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Omission:

 

After watching this movie, I can honestly say that it could have been remade in the late 90s/early 2000s for either Backstreet Boys or N'Sync as their formation stories were sorta the same thing as the Village People, with both bands being made up of five guys who had little to no prior experience working with one another and their resulting band was sold on a mixture of their singing and dancing abilities. So I am dropping the gauntlet to the HDTGM crew to write those movies, since it's apparent that they are never going to get the chance to write a Sharknado sequel or Fast & Furious movie.

 

The Backstreet Boys already did it.

 

[YOUTUBE]

[/YOUTUBE]

 

 

This is one of a few episodes I clearly remember watching when I was a kid.

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Also, this movie not only accepts, but revels in the fact that The Village People were a manufactured group. Gute's mother even says, "My son invented The Village People" and no one even bats a single eyelash!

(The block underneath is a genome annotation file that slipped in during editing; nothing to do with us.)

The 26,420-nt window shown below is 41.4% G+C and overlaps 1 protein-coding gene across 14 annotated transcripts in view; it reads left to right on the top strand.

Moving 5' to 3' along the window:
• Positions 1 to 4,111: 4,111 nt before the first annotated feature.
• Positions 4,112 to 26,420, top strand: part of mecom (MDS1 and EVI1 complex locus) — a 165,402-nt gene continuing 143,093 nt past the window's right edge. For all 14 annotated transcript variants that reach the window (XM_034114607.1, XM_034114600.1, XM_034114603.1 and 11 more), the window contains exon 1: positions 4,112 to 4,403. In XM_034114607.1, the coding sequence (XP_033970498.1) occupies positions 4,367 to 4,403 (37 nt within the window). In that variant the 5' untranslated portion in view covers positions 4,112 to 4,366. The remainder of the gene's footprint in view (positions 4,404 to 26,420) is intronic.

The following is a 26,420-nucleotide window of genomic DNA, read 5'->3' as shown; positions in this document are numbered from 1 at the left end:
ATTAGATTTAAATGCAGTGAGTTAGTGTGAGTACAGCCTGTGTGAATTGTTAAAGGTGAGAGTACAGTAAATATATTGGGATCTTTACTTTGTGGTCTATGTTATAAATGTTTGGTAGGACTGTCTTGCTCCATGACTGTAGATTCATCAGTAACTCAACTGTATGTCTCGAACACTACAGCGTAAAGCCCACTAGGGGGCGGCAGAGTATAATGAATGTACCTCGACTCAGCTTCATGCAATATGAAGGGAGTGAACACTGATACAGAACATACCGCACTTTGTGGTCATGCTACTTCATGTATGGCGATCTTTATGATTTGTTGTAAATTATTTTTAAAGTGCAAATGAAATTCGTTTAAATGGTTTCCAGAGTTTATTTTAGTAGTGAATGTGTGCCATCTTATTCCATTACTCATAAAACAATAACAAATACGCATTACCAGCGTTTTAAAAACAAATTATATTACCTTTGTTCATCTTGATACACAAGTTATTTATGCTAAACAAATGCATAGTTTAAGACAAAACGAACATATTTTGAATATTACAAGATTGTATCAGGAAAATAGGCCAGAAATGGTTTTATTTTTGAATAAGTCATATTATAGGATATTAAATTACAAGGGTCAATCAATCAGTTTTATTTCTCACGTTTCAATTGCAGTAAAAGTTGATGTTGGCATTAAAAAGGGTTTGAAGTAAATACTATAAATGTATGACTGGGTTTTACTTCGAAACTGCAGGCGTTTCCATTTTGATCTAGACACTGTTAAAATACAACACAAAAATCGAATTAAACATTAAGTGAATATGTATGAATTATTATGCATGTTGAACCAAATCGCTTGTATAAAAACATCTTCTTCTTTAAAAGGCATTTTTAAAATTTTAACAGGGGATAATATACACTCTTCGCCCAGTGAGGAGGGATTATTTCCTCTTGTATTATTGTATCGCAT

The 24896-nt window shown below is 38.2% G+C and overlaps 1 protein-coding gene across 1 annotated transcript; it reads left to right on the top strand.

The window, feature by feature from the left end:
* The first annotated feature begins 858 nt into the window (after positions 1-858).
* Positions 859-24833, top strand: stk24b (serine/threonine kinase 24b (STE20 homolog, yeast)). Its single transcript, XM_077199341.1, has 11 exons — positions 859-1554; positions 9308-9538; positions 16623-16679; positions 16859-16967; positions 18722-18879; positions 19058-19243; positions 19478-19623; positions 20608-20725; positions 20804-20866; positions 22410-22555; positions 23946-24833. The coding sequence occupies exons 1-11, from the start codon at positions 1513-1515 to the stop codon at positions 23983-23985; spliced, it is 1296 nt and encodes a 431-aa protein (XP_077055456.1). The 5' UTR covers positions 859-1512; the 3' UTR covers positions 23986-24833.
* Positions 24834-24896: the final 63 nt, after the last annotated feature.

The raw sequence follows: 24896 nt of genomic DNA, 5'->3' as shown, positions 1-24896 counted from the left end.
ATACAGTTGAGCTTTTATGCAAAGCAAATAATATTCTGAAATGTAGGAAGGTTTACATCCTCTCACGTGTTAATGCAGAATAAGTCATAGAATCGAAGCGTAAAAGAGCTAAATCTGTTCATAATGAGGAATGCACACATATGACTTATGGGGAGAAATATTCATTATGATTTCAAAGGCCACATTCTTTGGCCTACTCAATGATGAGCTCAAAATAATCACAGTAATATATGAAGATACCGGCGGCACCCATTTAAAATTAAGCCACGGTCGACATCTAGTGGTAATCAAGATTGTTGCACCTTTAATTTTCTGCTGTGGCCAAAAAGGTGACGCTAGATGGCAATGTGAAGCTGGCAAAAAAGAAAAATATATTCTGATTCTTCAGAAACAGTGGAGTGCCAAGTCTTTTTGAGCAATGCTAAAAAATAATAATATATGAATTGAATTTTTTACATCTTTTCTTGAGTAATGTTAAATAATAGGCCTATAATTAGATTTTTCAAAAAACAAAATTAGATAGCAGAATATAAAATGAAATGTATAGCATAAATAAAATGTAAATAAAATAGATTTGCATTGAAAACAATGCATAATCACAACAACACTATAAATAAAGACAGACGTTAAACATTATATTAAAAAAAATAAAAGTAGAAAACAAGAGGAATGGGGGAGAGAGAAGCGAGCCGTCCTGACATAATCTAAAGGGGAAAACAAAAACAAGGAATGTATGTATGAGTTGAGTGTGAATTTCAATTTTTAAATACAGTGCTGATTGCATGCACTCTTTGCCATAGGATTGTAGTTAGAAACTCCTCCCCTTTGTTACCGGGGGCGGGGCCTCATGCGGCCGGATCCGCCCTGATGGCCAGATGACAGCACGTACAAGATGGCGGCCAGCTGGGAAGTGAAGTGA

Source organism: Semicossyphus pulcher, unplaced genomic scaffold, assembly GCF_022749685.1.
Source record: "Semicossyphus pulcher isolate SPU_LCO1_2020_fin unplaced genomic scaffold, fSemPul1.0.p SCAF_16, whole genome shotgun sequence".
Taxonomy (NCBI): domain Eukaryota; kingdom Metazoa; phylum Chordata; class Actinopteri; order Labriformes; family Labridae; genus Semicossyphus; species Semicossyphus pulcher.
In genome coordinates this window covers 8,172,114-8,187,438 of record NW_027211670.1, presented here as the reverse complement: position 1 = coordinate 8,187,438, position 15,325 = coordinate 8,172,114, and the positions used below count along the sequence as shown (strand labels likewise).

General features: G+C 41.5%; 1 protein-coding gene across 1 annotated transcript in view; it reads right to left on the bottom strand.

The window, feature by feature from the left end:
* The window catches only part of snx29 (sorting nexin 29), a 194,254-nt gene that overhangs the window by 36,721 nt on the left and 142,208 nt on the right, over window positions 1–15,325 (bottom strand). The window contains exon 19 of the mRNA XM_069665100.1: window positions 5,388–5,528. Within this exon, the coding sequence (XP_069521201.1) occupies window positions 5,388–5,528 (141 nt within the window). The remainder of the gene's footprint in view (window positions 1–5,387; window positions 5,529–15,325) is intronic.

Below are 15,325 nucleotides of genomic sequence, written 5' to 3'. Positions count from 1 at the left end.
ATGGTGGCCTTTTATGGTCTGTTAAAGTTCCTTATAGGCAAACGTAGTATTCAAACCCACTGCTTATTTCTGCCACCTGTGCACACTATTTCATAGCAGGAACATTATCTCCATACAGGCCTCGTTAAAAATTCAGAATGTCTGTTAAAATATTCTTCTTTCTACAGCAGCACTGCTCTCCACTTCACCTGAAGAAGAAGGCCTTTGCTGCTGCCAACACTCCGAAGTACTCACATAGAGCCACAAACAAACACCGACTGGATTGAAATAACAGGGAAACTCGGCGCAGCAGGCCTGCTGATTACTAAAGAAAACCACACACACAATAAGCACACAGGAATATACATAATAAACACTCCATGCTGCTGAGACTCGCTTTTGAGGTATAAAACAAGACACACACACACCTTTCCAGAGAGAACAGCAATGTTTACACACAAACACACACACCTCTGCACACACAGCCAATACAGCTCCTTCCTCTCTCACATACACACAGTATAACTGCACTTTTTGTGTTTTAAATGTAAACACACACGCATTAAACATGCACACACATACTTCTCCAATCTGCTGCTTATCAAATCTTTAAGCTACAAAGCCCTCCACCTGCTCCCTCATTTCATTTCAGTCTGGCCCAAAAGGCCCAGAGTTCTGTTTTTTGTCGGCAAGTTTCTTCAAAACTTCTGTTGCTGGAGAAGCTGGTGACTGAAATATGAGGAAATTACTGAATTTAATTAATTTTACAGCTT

What I learned from my earlier wikipedia rabbit hole, is that a producer of this movie was Jacques Morali, who was the Lou Perlman-like founder of the Village People. Also the co-writer of most of the songs (the one Victor Willis doesn't dispute was involved per the copyright articles I read earlier.) Anyway, his idea for the band was based on gay dancers at disco clubs.

 

The Steve Guttenberg character--Jack Morell--is him. Or an Americanized version of him. Basically, he produced this movie about himself. And then when Hollywood wanted it to be less overtly gay that is probably why they added the model character and her love interest, beefcake Bruce Jenner.

 

I think no one disputes the line in the film--even though Sam should--because she's basically speaking for Morali there.